After some further discussion and consultation, the plan for the excursion was matured in all its details. The guide was to go forward on foot, carrying with him a supply of provisions which Grimkie was to have made ready, and to wait at the end of the carriage road until the party in the carriage should come up. The provisions—which, the waiter at the coffee-room subsequently made ready under Grimkie's directions—consisted of a bottle of coffee, another of milk, a cold roast chicken, some sandwiches, two buttered rolls, a little paper of salt, one plate, one knife, four forks, and a tumbler. All these the waiter packed carefully in two round wooden boxes, and put the boxes in a bag. That was the way he said that the guides liked to have their burdens packed.

The bag thus arranged was to be put into the dog-cart, to be carried in that way as far the cart could go, with a view of being taken by the guide there, and carried by him over his shoulder for the rest of the ascent.

When Grimkie had completed these arrangements he went up to his aunt's room again, and there he found John who had gone up a moment before him, remonstrating in a somewhat urgent manner with Florence against a plan which she entertained of carrying a large guide book up the mountain, to press flowers in.

“You can't carry such a big book as that,” said John. “It's ridiculous. We must have every thing as light as possible, in going up a mountain. Grimkie says so.''

“But this is the only book I have got,” said Florence, “and I must take some book. It is very important for me to get some specimens from Ben Nevis, to carry home for souvenirs.”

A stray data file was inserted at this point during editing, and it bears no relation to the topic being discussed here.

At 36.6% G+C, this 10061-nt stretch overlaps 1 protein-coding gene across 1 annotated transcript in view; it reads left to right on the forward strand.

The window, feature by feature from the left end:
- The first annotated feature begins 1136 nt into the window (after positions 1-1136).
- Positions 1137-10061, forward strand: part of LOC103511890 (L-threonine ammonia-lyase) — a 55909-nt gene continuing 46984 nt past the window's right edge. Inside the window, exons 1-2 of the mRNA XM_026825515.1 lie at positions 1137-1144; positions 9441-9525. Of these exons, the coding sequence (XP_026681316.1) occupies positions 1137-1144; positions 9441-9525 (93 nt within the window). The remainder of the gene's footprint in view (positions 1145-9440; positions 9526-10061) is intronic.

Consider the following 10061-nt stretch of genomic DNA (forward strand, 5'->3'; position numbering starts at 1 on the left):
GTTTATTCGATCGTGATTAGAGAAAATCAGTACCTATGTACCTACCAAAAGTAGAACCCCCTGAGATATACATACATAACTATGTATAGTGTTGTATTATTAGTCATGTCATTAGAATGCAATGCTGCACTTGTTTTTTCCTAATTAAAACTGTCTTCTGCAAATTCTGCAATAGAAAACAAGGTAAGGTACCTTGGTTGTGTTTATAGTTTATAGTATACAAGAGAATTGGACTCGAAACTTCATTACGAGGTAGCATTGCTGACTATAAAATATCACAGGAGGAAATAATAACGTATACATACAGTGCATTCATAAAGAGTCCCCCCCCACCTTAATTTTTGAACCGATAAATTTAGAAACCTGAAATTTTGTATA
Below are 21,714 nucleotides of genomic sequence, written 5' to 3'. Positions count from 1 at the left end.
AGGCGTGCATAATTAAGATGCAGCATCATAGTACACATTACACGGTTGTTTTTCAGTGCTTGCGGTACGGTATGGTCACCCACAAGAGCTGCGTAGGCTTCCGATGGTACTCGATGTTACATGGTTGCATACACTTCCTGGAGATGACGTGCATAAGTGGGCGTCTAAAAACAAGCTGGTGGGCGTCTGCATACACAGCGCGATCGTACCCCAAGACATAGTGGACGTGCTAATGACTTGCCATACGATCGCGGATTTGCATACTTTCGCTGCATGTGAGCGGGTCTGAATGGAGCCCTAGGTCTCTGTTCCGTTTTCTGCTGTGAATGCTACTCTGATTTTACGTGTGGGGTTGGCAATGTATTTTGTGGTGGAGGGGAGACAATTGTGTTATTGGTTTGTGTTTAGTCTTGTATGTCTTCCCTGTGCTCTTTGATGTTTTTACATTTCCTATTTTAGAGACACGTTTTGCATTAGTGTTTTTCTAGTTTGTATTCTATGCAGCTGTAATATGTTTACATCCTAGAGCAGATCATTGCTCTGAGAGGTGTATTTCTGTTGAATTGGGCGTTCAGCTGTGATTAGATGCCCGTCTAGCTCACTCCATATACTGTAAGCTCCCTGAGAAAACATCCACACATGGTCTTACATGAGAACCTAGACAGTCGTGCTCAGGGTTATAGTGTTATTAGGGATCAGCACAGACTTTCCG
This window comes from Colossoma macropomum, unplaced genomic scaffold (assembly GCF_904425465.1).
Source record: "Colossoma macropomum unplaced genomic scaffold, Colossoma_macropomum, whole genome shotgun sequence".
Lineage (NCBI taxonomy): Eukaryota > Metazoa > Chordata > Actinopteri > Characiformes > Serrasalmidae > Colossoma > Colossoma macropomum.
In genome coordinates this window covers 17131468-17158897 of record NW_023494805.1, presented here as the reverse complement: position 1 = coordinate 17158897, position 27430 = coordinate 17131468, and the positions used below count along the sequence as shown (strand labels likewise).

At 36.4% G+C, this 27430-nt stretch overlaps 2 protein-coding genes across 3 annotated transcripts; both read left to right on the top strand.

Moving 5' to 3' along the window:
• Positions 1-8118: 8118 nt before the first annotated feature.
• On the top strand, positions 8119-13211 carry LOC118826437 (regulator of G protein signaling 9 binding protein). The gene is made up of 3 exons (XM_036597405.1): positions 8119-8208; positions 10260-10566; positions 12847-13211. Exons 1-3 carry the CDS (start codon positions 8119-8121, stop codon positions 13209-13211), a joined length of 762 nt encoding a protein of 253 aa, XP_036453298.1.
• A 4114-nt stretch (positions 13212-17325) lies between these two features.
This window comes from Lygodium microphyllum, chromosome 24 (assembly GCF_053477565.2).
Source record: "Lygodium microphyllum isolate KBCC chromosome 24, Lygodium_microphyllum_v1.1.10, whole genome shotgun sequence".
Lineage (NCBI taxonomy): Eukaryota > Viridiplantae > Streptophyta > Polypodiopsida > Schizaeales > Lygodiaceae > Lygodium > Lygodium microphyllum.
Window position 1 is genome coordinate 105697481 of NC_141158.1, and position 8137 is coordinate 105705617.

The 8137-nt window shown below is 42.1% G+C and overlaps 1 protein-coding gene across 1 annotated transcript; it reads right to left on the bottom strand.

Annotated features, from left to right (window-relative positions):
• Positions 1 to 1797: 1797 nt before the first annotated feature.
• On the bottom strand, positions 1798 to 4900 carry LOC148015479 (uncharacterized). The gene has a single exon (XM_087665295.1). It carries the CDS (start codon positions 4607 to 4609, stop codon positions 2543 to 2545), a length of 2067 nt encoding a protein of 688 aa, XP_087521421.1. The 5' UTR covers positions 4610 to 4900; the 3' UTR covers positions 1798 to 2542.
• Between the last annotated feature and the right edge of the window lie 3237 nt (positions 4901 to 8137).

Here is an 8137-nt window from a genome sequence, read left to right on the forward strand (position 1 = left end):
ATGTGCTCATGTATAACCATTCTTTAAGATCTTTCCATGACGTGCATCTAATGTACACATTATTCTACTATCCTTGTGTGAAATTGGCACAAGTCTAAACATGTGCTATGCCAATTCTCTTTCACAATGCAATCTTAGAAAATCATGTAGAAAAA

“Then you must bring them down in your hand,” said John. “We can't possibly take such a big book as that; can we Grimkie?”

“I will see about that presently" said Grimkie. “Come with me, John. I want you to go somewhere.''

So John laid down the big book and followed Grimkie down stairs. Grimkie led the way into the street.

“Where are you going, Grimkie?” asked John. “I am going to see if I can find a bookseller" said Grimkie. “But you should not contradict a young lady in that short way. That's boyish" “How boyish?” said John.

“Why boys fly in their sisters' faces in that way sometimes, but no gentleman ever does.''

“But Grimkie,” said John, “it is perfectly ridiculous to think of carrying such a big book as that up a high mountain.” .

“That's the very reason why you ought to be more gentle in setting her right,” replied Grimkie. “Do you think a lady likes to have it made to appear to her face that any thing she says or does is ridiculous?”

“Then what shall I do?” asked John.

“You must be more gentle" said Grimkie.

“A lady is like a steamboat; you can’t turn her short about, by a sudden twitch, when she is going wrong. You must bring her round by a sweep—in a grand circle—gently and gracefully. I'll show you how."

By this time the boys arrived at the door of a small bookstore, and Grimkie immediately went in. John followed him. Grimkie asked a young woman who stood behind the counter if she had any blotting paper. She immediately produced half a quire, and Grimkie bought six sheets of it. These sheets he cut in two with a paper knife, and then after folding them, cut them again. He then folded them again, thus bringing them into a snug compass for carrying, that is, as the bookbinders would say, into an octavo form. The paper as it was when he bought it, was in a folio form. After he had cut and folded it the first time, it was in a quarto form, and now after a second folding, by which means each sheet formed eight leaves, it was put into the octavo form. Another folding still, which would have made sixteen leaves to the sheet, would have produced what is called the sixteenmo form.